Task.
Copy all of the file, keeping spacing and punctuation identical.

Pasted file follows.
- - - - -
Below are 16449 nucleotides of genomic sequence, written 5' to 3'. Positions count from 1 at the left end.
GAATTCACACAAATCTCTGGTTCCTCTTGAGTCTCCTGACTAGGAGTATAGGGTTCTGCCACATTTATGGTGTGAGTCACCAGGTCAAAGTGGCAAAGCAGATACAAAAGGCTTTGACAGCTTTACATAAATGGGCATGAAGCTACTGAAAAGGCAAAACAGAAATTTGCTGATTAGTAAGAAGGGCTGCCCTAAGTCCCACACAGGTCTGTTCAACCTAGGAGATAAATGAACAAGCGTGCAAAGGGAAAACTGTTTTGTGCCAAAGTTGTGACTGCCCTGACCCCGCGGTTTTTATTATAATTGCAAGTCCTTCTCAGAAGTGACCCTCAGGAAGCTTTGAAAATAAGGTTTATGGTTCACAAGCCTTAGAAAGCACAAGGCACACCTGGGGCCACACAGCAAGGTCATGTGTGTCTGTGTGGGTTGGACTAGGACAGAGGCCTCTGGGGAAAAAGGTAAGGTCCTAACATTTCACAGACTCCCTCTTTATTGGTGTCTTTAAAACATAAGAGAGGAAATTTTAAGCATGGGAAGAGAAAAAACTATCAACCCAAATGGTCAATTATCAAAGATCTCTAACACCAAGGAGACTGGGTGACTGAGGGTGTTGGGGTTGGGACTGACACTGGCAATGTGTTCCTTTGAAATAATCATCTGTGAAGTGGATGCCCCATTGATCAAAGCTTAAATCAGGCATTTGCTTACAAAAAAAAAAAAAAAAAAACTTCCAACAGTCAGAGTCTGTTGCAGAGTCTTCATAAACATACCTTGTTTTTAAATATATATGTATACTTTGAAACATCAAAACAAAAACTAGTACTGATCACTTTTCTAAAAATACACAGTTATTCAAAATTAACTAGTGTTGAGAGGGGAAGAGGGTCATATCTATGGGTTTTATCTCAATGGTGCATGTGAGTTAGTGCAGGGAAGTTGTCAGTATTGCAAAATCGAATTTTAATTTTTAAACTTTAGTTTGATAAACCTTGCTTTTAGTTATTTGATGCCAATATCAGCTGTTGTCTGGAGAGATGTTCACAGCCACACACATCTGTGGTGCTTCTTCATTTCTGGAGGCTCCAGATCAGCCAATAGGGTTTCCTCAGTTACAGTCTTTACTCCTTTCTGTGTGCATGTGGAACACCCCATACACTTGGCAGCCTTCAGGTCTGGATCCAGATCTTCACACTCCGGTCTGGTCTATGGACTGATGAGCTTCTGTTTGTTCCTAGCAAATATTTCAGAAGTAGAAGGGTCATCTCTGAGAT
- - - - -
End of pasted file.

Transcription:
Below are 16449 nucleotides of genomic sequence, written 5' to 3'. Positions count from 1 at the left end.
GAATTCACACAAATCTCTGGTTCCTCTTGAGTCTCCTGACTAGGAGTATAGGGTTCTGCCACATTTATGGTGTGAGTCACCAGGTCAAAGTGGCAAAGCAGATACAAAAGGCTTTGACAGCTTTACATAAATGGGCATGAAGCTACTGAAAAGGCAAAACAGAAATTTGCTGATTAGTAAGAAGGGCTGCCCTAAGTCCCACACAGGTCTGTTCAACCTAGGAGATAAATGAACAAGCGTGCAAAGGGAAAACTGTTTTGTGCCAAAGTTGTGACTGCCCTGACCCCGCGGTTTTTATTATAATTGCAAGTCCTTCTCAGAAGTGACCCTCAGGAAGCTTTGAAAATAAGGTTTATGGTTCACAAGCCTTAGAAAGCACAAGGCACACCTGGGGCCACACAGCAAGGTCATGTGTGTCTGTGTGGGTTGGACTAGGACAGAGGCCTCTGGGGAAAAAGGTAAGGTCCTAACATTTCACAGACTCCCTCTTTATTGGTGTCTTTAAAACATAAGAGAGGAAATTTTAAGCATGGGAAGAGAAAAAACTATCAACCCAAATGGTCAATTATCAAAGATCTCTAACACCAAGGAGACTGGGTGACTGAGGGTGTTGGGGTTGGGACTGACACTGGCAATGTGTTCCTTTGAAATAATCATCTGTGAAGTGGATGCCCCATTGATCAAAGCTTAAATCAGGCATTTGCTTACAAAAAAAAAAAAAAAAAAACTTCCAACAGTCAGAGTCTGTTGCAGAGTCTTCATAAACATACCTTGTTTTTAAATATATATGTATACTTTGAAACATCAAAACAAAAACTAGTACTGATCACTTTTCTAAAAATACACAGTTATTCAAAATTAACTAGTGTTGAGAGGGGAAGAGGGTCATATCTATGGGTTTTATCTCAATGGTGCATGTGAGTTAGTGCAGGGAAGTTGTCAGTATTGCAAAATCGAATTTTAATTTTTAAACTTTAGTTTGATAAACCTTGCTTTTAGTTATTTGATGCCAATATCAGCTGTTGTCTGGAGAGATGTTCACAGCCACACACATCTGTGGTGCTTCTTCATTTCTGGAGGCTCCAGATCAGCCAATAGGGTTTCCTCAGTTACAGTCTTTACTCCTTTCTGTGTGCATGTGGAACACCCCATACACTTGGCAGCCTTCAGGTCTGGATCCAGATCTTCACACTCCGGTCTGGTCTATGGACTGATGAGCTTCTGTTTGTTCCTAGCAAATATTTCAGAAGTAGAAGGGTCATCTCTGAGAT